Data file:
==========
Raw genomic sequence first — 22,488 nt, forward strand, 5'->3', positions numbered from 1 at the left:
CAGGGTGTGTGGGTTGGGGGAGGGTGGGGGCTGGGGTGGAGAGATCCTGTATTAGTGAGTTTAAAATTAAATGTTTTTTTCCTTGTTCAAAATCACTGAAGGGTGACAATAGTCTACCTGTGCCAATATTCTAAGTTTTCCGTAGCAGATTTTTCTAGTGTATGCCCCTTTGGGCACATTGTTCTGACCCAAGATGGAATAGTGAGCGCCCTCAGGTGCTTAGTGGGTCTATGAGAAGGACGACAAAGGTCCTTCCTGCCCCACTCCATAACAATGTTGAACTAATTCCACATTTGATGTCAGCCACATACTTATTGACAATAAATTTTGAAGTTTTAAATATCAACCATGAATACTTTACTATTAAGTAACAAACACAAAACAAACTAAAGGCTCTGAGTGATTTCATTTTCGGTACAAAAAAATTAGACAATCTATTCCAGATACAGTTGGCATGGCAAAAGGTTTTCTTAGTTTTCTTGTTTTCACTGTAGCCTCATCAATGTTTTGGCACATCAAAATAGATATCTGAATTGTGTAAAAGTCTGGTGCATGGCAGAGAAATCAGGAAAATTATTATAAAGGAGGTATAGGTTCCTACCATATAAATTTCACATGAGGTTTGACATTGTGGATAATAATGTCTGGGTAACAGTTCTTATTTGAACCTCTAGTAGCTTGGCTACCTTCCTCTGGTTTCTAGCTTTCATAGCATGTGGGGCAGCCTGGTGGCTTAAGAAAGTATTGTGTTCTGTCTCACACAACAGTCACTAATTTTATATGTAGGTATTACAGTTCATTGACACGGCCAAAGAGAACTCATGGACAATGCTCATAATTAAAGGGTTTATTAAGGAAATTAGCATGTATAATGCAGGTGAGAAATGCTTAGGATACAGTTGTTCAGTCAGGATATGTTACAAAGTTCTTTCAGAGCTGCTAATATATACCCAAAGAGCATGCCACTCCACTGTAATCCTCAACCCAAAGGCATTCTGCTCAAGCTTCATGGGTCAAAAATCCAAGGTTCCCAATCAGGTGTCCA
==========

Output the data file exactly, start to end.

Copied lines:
Raw genomic sequence first — 22,488 nt, forward strand, 5'->3', positions numbered from 1 at the left:
CAGGGTGTGTGGGTTGGGGGAGGGTGGGGGCTGGGGTGGAGAGATCCTGTATTAGTGAGTTTAAAATTAAATGTTTTTTTCCTTGTTCAAAATCACTGAAGGGTGACAATAGTCTACCTGTGCCAATATTCTAAGTTTTCCGTAGCAGATTTTTCTAGTGTATGCCCCTTTGGGCACATTGTTCTGACCCAAGATGGAATAGTGAGCGCCCTCAGGTGCTTAGTGGGTCTATGAGAAGGACGACAAAGGTCCTTCCTGCCCCACTCCATAACAATGTTGAACTAATTCCACATTTGATGTCAGCCACATACTTATTGACAATAAATTTTGAAGTTTTAAATATCAACCATGAATACTTTACTATTAAGTAACAAACACAAAACAAACTAAAGGCTCTGAGTGATTTCATTTTCGGTACAAAAAAATTAGACAATCTATTCCAGATACAGTTGGCATGGCAAAAGGTTTTCTTAGTTTTCTTGTTTTCACTGTAGCCTCATCAATGTTTTGGCACATCAAAATAGATATCTGAATTGTGTAAAAGTCTGGTGCATGGCAGAGAAATCAGGAAAATTATTATAAAGGAGGTATAGGTTCCTACCATATAAATTTCACATGAGGTTTGACATTGTGGATAATAATGTCTGGGTAACAGTTCTTATTTGAACCTCTAGTAGCTTGGCTACCTTCCTCTGGTTTCTAGCTTTCATAGCATGTGGGGCAGCCTGGTGGCTTAAGAAAGTATTGTGTTCTGTCTCACACAACAGTCACTAATTTTATATGTAGGTATTACAGTTCATTGACACGGCCAAAGAGAACTCATGGACAATGCTCATAATTAAAGGGTTTATTAAGGAAATTAGCATGTATAATGCAGGTGAGAAATGCTTAGGATACAGTTGTTCAGTCAGGATATGTTACAAAGTTCTTTCAGAGCTGCTAATATATACCCAAAGAGCATGCCACTCCACTGTAATCCTCAACCCAAAGGCATTCTGCTCAAGCTTCATGGGTCAAAAATCCAAGGTTCCCAATCAGGTGTCCA